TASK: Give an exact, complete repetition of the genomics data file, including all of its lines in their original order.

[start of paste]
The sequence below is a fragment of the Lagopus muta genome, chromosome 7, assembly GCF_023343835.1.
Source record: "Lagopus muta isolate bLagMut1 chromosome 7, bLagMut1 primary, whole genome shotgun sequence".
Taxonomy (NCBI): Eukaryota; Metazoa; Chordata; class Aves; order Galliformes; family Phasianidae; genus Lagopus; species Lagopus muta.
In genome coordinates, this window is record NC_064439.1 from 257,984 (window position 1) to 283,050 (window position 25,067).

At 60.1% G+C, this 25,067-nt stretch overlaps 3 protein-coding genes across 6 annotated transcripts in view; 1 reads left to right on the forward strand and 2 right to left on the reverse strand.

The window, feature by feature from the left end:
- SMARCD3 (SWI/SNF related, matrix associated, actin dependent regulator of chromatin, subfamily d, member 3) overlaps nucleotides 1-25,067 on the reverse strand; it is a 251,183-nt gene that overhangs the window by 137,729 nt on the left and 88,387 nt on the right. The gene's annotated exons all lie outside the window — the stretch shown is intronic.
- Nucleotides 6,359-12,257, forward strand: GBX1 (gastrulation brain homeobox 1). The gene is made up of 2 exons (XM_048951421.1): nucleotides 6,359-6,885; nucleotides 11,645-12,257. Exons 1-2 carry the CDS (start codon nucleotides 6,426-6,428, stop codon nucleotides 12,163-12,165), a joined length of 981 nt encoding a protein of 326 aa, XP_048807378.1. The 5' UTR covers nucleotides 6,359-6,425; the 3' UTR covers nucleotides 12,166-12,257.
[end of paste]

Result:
The sequence below is a fragment of the Lagopus muta genome, chromosome 7, assembly GCF_023343835.1.
Source record: "Lagopus muta isolate bLagMut1 chromosome 7, bLagMut1 primary, whole genome shotgun sequence".
Taxonomy (NCBI): Eukaryota; Metazoa; Chordata; class Aves; order Galliformes; family Phasianidae; genus Lagopus; species Lagopus muta.
In genome coordinates, this window is record NC_064439.1 from 257,984 (window position 1) to 283,050 (window position 25,067).

At 60.1% G+C, this 25,067-nt stretch overlaps 3 protein-coding genes across 6 annotated transcripts in view; 1 reads left to right on the forward strand and 2 right to left on the reverse strand.

The window, feature by feature from the left end:
- SMARCD3 (SWI/SNF related, matrix associated, actin dependent regulator of chromatin, subfamily d, member 3) overlaps nucleotides 1-25,067 on the reverse strand; it is a 251,183-nt gene that overhangs the window by 137,729 nt on the left and 88,387 nt on the right. The gene's annotated exons all lie outside the window — the stretch shown is intronic.
- Nucleotides 6,359-12,257, forward strand: GBX1 (gastrulation brain homeobox 1). The gene is made up of 2 exons (XM_048951421.1): nucleotides 6,359-6,885; nucleotides 11,645-12,257. Exons 1-2 carry the CDS (start codon nucleotides 6,426-6,428, stop codon nucleotides 12,163-12,165), a joined length of 981 nt encoding a protein of 326 aa, XP_048807378.1. The 5' UTR covers nucleotides 6,359-6,425; the 3' UTR covers nucleotides 12,166-12,257.